Kids Safety 101
Baby taking a bath

Essential Bath Safety Tips for Infants and Toddlers

Getting kids into the bath can be enough of a challenge without having to worry about safety, too. Unfortunately, the bathroom can be one of the most dangerous places in your home for young children.

Preventing Needless Tragedy

According to Today, almost 90 children are lost every year in bathtub drownings. It can happen terrifyingly fast, and in as little as two inches of water. It’s the second leading cause of accidental fatalities in children between the ages of one and fourteen.

ā€œA child can drown in a matter of minutes,ā€ said Consumer Product Safety Commission spokeswoman Ellyn Pollack. ā€œIt happens quickly and silently. A baby can slip under the water without crying or screaming or splashing around.ā€

The Most Important Rule

The first and most important safety rule is to never leave your baby or toddler alone in the bathroom. The recommended age for children to safely take care of themselves in the tub or on the potty depends on their individual development. That’s a conversation to have with your pediatrician.

Don’t leave older kids to watch the younger ones at bath time, either, unless you are completely confident that they will handle it well. Tweens might get distracted or panic in an emergency. Teens could decide something else–like the latest viral TikTok video–is more important than watching their younger sibling.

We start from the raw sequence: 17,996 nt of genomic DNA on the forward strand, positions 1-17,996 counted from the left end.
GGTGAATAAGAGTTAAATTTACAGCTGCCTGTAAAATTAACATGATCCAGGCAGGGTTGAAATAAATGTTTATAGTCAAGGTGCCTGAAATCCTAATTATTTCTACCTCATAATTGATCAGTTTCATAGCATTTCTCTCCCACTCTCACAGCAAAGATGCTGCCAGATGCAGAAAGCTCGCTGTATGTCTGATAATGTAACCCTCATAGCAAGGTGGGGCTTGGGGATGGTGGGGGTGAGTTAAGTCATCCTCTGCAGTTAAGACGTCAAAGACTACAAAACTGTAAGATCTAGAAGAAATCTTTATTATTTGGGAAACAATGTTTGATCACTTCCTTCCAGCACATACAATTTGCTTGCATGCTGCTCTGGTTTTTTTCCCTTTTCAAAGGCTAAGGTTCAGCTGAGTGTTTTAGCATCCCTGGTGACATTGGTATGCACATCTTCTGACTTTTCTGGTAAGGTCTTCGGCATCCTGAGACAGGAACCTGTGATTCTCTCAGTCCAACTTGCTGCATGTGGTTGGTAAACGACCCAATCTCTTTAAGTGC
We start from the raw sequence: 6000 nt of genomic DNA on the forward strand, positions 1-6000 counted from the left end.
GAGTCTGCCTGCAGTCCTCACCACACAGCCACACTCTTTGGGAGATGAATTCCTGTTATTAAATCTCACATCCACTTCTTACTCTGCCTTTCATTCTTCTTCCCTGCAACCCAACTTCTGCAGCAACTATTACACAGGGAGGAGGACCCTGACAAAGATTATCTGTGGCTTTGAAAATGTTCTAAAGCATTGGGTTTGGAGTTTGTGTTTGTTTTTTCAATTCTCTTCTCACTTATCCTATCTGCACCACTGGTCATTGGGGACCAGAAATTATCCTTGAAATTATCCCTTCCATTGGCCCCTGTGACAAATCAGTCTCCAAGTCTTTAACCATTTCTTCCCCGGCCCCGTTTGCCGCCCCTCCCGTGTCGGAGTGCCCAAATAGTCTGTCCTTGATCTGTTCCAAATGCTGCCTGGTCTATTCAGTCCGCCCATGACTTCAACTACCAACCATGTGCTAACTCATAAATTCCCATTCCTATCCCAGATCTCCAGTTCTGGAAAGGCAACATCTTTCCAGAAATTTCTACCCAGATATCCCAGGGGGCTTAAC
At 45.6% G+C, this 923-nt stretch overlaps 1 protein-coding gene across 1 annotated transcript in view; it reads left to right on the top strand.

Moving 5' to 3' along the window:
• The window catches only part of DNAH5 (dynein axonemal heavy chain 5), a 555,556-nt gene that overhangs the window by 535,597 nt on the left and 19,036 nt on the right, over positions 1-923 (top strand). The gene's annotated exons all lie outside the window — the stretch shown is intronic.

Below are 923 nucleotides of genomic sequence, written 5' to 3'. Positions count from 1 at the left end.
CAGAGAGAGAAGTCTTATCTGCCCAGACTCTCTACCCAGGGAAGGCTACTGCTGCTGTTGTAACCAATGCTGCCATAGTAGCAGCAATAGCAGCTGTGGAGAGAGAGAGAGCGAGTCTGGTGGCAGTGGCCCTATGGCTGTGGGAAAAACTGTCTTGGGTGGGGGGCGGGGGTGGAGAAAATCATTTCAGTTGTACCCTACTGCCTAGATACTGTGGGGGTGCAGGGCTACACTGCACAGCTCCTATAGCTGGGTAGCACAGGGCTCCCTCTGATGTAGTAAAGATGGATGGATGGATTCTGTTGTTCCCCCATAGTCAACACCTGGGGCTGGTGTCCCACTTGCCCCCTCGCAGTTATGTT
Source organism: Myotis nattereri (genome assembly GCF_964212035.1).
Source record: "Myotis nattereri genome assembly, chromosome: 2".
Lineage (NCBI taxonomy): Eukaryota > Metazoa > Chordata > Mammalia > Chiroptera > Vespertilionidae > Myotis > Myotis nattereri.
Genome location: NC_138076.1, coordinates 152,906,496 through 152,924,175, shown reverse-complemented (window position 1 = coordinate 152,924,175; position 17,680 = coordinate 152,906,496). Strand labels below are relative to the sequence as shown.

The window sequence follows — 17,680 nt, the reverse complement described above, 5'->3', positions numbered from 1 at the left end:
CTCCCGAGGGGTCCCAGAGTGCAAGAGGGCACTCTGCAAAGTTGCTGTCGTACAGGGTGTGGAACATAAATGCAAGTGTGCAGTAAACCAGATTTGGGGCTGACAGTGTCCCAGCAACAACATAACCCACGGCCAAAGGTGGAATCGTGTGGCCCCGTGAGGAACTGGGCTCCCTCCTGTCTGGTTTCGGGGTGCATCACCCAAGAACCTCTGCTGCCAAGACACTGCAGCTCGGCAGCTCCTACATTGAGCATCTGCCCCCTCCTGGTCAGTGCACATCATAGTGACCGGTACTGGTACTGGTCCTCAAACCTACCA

Water Hazards

Baby-proofing your bathroom should begin with securing the toilet lid so that curious toddlers aren’t able to explore. Invest in an appropriately sized baby bath or bath seat. Always empty the tub or basin immediately after using it.

Drowning isn’t the only concern in the bathroom. Spills can lead to slips. And slips in a small room filled with hard tile, glass, and plumbing fixtures can be fatal. Make sure that you have non-slip rugs and mats in place. Clean up spilled water immediately. You can put a washcloth over the tub faucet as a temporary baby-proofing measure, too.

Hot water can cause burns on sensitive skin as well as dangerous overheating. Consider lowering the default setting on your water heater. Always test the water first.

Hidden Dangers

Most bathrooms are filled with things to tempt kids, such as shiny objects like razors, brightly colored cleaning products, and bath soaps that smell like delicious treats. Exercise caution as you store these items. Place them well out of reach of children. Install a baby lock on any cabinets to ensure that hazardous chemicals don’t find their way into little hands.

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Erin Long